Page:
SHARE

Texas Parks and Wildlife Department (TPWD) shot and killed 249 deer at the RW Trophy Ranch in Terrell, Texas, on May 28, after a three-year legal battle with the ranch’s owner, Robert Williams, over what state officials stated in legal filings is the largest outbreak of Chronic Wasting Disease that Texas has ever seen.

Routine testing first detected CWD in 2021 in Williams’ herd, which is held in approximately 70 acres of breeding pens on the 1,500-acre ranch an hour east of Dallas. After negotiations between Williams, 85, and TPWD failed to reach agreement on a disease management plan, the state agency issued a “depopulation” order calling for a complete culling of the herd. Williams sued, arguing the state had no right to kill his private herd, but the Texas Supreme Court ruled in January that the state is within its rights in ordering the cull. Under Texas law, the courts noted, even captive whitetail deer are considered wildlife.

The RW Trophy Ranch herd numbered 637 when CWD was first detected, USA Today reported. Testing of 352 deer that have died since then has produced 254 positives for the fatal disease, a prevalence rate of 72 percent. The 249 deer killed by TPWD officials was the remainder of Williams’ herd.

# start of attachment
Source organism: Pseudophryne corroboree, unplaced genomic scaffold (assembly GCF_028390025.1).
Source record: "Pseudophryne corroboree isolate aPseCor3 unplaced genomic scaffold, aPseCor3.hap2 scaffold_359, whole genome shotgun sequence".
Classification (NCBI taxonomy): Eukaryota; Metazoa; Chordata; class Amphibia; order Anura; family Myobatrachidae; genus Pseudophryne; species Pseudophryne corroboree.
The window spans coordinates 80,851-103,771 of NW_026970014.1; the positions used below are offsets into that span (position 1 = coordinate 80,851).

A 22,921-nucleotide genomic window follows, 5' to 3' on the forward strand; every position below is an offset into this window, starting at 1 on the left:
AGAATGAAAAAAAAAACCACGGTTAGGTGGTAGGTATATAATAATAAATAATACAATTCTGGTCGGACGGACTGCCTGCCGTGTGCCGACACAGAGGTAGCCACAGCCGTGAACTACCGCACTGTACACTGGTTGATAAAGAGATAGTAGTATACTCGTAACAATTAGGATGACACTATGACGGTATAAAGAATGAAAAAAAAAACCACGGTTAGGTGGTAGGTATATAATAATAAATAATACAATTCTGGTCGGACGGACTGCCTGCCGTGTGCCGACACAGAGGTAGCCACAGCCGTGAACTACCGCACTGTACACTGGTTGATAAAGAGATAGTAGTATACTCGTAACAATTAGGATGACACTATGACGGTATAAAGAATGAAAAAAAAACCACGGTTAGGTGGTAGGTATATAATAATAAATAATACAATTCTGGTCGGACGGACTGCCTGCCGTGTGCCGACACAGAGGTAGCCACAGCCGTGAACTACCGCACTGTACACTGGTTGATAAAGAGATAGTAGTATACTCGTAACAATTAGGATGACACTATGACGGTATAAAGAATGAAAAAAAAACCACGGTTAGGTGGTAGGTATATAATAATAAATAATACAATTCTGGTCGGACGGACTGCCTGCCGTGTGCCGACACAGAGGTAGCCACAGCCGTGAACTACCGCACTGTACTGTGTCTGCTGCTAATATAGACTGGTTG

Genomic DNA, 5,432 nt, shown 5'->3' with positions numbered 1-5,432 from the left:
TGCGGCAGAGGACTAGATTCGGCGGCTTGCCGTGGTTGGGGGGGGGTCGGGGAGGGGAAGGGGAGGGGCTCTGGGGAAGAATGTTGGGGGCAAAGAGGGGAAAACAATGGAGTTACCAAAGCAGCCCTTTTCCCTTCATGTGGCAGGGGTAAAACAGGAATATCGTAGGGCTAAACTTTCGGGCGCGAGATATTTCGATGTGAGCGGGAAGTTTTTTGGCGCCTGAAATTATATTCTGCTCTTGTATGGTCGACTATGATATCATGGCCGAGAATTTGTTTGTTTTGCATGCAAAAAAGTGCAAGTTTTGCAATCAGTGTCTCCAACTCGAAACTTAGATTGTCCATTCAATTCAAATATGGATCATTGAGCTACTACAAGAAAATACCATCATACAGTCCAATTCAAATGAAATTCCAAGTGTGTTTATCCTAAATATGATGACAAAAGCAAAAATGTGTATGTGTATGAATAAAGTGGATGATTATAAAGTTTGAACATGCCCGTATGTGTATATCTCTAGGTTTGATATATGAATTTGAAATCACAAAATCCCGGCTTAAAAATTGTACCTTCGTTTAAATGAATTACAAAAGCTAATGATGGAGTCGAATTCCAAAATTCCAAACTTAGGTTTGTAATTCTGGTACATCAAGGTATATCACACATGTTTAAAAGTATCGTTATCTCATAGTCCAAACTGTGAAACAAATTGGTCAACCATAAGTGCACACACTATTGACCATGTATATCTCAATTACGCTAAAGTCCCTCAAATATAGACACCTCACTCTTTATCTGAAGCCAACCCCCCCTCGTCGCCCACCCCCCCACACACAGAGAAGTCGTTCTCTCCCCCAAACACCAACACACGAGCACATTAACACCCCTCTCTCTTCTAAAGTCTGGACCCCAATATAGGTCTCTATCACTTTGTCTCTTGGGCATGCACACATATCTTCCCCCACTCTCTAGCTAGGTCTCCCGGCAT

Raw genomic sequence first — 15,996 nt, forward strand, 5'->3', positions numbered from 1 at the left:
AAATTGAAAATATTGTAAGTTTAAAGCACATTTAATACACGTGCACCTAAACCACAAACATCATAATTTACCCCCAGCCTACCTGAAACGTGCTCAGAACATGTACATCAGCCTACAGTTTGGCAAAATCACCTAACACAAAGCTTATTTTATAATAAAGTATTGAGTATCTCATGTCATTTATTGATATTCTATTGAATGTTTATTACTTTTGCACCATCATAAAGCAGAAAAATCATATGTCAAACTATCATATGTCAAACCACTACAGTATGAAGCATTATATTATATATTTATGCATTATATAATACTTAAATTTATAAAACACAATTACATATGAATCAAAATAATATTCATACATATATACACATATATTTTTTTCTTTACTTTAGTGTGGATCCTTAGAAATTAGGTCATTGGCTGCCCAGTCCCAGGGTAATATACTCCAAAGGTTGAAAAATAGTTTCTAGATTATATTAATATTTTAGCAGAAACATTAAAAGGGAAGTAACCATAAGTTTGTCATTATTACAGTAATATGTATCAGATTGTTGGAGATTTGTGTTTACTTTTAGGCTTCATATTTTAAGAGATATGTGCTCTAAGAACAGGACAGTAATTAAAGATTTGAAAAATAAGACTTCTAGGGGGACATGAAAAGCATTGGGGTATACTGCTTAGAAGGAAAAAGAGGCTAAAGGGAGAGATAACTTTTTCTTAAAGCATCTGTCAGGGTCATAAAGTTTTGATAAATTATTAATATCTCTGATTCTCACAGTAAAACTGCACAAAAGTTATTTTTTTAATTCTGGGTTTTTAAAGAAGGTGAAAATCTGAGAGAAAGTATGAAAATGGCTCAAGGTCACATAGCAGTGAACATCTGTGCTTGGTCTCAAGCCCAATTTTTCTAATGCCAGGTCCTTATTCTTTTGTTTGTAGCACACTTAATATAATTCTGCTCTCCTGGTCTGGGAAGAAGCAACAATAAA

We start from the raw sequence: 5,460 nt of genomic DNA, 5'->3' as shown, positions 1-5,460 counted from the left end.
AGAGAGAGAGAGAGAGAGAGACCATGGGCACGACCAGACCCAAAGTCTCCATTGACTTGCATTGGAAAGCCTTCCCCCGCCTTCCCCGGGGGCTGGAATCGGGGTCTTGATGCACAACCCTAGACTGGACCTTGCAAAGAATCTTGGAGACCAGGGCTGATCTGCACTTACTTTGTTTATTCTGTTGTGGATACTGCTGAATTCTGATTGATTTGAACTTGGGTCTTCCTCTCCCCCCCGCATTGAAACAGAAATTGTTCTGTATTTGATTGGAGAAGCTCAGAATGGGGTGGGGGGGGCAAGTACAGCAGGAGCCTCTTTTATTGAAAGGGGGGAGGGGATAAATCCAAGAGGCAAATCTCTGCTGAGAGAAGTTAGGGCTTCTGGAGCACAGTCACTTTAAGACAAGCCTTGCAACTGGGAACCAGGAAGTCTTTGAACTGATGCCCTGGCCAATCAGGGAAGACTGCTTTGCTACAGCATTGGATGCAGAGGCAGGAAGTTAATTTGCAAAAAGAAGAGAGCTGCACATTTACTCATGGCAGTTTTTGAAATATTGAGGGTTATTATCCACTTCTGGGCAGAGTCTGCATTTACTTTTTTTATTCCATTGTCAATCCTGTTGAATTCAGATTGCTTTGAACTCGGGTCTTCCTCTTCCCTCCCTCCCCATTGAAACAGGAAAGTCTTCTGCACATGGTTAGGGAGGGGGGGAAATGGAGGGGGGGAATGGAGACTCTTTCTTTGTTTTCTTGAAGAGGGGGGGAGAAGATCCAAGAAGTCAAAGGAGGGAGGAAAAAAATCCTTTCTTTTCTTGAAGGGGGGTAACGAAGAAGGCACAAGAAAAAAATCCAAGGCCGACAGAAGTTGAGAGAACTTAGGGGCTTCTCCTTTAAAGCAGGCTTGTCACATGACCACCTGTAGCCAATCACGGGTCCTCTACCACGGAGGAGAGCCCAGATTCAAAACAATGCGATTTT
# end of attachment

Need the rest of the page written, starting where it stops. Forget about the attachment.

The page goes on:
“This is a task we never take lightly and that is always a last resort, but that has proven the most prudent and standard practice for managing prion diseases in wildlife,” TPWD said in a statement sent to the paper.

The Texas Deer Association, a professional organization for deer breeders, originally supported Williams’ fight, but it eventually sent a letter to TPWD—co-signed by the Texas Wildlife Association—supporting the agency’s decision. The Fort Worth Star-Telegram reported that Kevin Williams, executive director of TDA, believed the disease was too far out of control at RW Trophy Ranch. “If we truly market ourselves as science-based and part of a long-term solution to CWD, then we also have to understand that some situations can be unsalvageable,” Davis told the paper.

The decision to depopulate, while drastic, is not unprecedented. In December 2023 the agency euthanized an entire whitetail herd at Kerr Wildlife Management Area, after testing revealed CWD in captive whitetail deer at a high-fence state research facility. In a press release, the department cited “an abundance of caution” for the decision and noted that post-mortem testing revealed no additional positive results for CWD.   

“TPWD staff are disappointed to abruptly end nearly 50 years of white-tailed deer research that has significantly influenced deer management in Texas and across the country” Wildlife Division Director John Silovsky said in the release. “Staff will continue to investigate opportunities to enhance the understanding of this insidious disease in both captive environments and free-ranging populations.”